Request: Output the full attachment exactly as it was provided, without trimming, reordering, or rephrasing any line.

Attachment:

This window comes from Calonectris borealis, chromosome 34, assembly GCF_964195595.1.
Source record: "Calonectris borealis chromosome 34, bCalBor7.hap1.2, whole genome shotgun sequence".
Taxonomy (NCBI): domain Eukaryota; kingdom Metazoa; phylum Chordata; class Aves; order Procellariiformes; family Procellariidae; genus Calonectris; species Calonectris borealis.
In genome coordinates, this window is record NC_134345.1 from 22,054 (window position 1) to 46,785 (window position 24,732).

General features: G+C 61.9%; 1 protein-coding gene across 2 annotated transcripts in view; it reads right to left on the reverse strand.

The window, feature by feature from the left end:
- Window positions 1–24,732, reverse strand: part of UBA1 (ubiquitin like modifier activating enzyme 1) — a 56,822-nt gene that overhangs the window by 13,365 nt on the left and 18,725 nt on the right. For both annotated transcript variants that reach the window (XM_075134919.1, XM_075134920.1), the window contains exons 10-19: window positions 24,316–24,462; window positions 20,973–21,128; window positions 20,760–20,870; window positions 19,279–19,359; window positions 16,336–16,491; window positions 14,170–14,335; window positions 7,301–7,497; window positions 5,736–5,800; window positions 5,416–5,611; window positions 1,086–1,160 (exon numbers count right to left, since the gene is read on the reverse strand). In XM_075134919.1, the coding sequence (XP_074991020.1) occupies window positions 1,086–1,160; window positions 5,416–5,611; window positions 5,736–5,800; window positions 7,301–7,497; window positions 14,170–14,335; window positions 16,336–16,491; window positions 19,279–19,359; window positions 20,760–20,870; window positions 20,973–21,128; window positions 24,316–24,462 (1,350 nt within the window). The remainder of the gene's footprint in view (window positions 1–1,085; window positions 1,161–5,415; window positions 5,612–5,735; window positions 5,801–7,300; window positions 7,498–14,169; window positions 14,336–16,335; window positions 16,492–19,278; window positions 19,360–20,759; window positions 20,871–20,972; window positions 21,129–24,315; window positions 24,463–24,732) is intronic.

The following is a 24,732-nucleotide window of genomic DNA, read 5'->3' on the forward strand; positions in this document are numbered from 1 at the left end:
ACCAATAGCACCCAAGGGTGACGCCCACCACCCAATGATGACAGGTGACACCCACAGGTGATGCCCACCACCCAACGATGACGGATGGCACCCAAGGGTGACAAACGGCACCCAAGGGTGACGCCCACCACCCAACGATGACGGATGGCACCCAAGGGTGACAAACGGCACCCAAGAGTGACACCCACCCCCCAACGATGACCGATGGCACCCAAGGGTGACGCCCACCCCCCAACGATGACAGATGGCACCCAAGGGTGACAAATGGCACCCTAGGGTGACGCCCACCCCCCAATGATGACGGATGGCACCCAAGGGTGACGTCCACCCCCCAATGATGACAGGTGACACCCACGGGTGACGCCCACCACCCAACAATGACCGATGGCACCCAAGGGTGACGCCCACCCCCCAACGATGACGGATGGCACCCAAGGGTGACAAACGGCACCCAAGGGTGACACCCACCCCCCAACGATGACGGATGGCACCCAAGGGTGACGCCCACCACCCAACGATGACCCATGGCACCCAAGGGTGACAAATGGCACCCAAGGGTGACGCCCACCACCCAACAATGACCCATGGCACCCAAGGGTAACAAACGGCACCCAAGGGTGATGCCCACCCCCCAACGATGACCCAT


This window comes from Calonectris borealis, chromosome 34, assembly GCF_964195595.1.
Source record: "Calonectris borealis chromosome 34, bCalBor7.hap1.2, whole genome shotgun sequence".
Taxonomy (NCBI): domain Eukaryota; kingdom Metazoa; phylum Chordata; class Aves; order Procellariiformes; family Procellariidae; genus Calonectris; species Calonectris borealis.
In genome coordinates, this window is record NC_134345.1 from 22,054 (window position 1) to 46,785 (window position 24,732).

General features: G+C 61.9%; 1 protein-coding gene across 2 annotated transcripts in view; it reads right to left on the reverse strand.

The window, feature by feature from the left end:
- Window positions 1–24,732, reverse strand: part of UBA1 (ubiquitin like modifier activating enzyme 1) — a 56,822-nt gene that overhangs the window by 13,365 nt on the left and 18,725 nt on the right. For both annotated transcript variants that reach the window (XM_075134919.1, XM_075134920.1), the window contains exons 10-19: window positions 24,316–24,462; window positions 20,973–21,128; window positions 20,760–20,870; window positions 19,279–19,359; window positions 16,336–16,491; window positions 14,170–14,335; window positions 7,301–7,497; window positions 5,736–5,800; window positions 5,416–5,611; window positions 1,086–1,160 (exon numbers count right to left, since the gene is read on the reverse strand). In XM_075134919.1, the coding sequence (XP_074991020.1) occupies window positions 1,086–1,160; window positions 5,416–5,611; window positions 5,736–5,800; window positions 7,301–7,497; window positions 14,170–14,335; window positions 16,336–16,491; window positions 19,279–19,359; window positions 20,760–20,870; window positions 20,973–21,128; window positions 24,316–24,462 (1,350 nt within the window). The remainder of the gene's footprint in view (window positions 1–1,085; window positions 1,161–5,415; window positions 5,612–5,735; window positions 5,801–7,300; window positions 7,498–14,169; window positions 14,336–16,335; window positions 16,492–19,278; window positions 19,360–20,759; window positions 20,871–20,972; window positions 21,129–24,315; window positions 24,463–24,732) is intronic.

The following is a 24,732-nucleotide window of genomic DNA, read 5'->3' on the forward strand; positions in this document are numbered from 1 at the left end:
ACCAATAGCACCCAAGGGTGACGCCCACCACCCAATGATGACAGGTGACACCCACAGGTGATGCCCACCACCCAACGATGACGGATGGCACCCAAGGGTGACAAACGGCACCCAAGGGTGACGCCCACCACCCAACGATGACGGATGGCACCCAAGGGTGACAAACGGCACCCAAGAGTGACACCCACCCCCCAACGATGACCGATGGCACCCAAGGGTGACGCCCACCCCCCAACGATGACAGATGGCACCCAAGGGTGACAAATGGCACCCTAGGGTGACGCCCACCCCCCAATGATGACGGATGGCACCCAAGGGTGACGTCCACCCCCCAATGATGACAGGTGACACCCACGGGTGACGCCCACCACCCAACAATGACCGATGGCACCCAAGGGTGACGCCCACCCCCCAACGATGACGGATGGCACCCAAGGGTGACAAACGGCACCCAAGGGTGACACCCACCCCCCAACGATGACGGATGGCACCCAAGGGTGACGCCCACCACCCAACGATGACCCATGGCACCCAAGGGTGACAAATGGCACCCAAGGGTGACGCCCACCACCCAACAATGACCCATGGCACCCAAGGGTAACAAACGGCACCCAAGGGTGATGCCCACCCCCCAACGATGACCCAT